SRI LANKA: Demands for economic and social rights outlawed in the country — Asian Human Rights Commission

The Sri Lankan government today issued emergency regulations to be operative from midnight tonight (November 16, 2009) which makes the services relating to oil, electricity, harbor and water resources essential services. This gazette notification means that any action taken by the trade unions for the improvement of wages and working conditions within these essential service industries will be illegal and subjected to sanctions. The sanctions may include dismissal of employees, the arrest of trade unionists and disallowing every kind of protests such as meetings, demonstrations, distribution of leaflets and pamphlets and the like. The military may also be employed to take the place of the employees for the running of these services.

These measures have been announced as a response to a trade union action, the work-to-rule in order to improve wages, which according to the trade unions, have remained stagnant for four years despite of skyrocketing food prices and those of other essential commodities such as oil, electricity, water and almost everything that is necessary for normal life. Besides this, the prices for education and health services have also increased to incredible levels.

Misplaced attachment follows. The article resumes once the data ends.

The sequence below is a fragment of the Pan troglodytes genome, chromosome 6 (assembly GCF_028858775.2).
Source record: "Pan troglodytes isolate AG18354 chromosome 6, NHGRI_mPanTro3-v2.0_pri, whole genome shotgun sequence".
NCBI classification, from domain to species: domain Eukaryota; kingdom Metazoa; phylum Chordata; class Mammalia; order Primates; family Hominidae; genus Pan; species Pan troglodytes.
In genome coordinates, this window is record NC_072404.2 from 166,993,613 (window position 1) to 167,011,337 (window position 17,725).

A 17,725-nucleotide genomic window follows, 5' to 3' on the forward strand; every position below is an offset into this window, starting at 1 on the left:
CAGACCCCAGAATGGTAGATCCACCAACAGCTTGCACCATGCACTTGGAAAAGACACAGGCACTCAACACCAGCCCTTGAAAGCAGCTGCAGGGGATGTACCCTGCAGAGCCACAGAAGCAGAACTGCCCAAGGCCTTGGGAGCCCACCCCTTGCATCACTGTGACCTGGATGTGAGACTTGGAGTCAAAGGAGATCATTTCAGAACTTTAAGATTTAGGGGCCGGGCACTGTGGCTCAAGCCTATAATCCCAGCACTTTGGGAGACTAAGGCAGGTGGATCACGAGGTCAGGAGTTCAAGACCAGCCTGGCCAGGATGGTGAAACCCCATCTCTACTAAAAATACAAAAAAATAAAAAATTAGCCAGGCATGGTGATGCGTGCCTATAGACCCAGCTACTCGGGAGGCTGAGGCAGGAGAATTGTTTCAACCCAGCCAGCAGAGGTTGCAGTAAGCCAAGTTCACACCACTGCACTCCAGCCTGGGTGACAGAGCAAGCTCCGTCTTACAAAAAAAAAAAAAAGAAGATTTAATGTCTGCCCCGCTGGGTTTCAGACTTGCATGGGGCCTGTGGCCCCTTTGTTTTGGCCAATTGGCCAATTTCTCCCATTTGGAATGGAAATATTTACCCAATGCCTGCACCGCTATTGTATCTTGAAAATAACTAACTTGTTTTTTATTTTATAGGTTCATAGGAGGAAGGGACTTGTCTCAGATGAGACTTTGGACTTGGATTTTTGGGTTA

The essential problem around which the present protest has arisen is the price of food. The price of rice and bread has increased repeatedly within the last few years despite of the government¡¦s promises to lower the prices. Many workers and housewives constantly complain of the inability to make ends meet despite of the many adjustments they have made by cutting down on various food items. As one worker, a family man with one teenage child explained, ¡§My wife and I are both working. When the prices went up first we tried to cut down on vegetables. However, gradually we had to cut down on many things. We try not to make the life of our child uncomfortable and it is I and my wife who have to undergo cuts in many things just to keep the family budget going.¡¨

The imposition of the emergency rule on the workers of these essential services comes at a time when there was expectation that the Prevention of Terrorism Act and Emergency Laws would be lifted following the declared end of the conflict between the government and the LTTE. In the triumphant mood, workers together with others held street celebrations expecting that a long period of tension created by the conflict would come to an end and that there would be greater freedom for everyone throughout the country.

However, the imposition of emergency rule over the workers of these industries only demonstrates the warning made by many human rights organisations, including the Asian Human Rights Commission, that the conditions of the Prevention of Terrorism Act and Emergency Laws, which have prevailed over the people of the north and east for many decades, will shortly also be enforced in the South.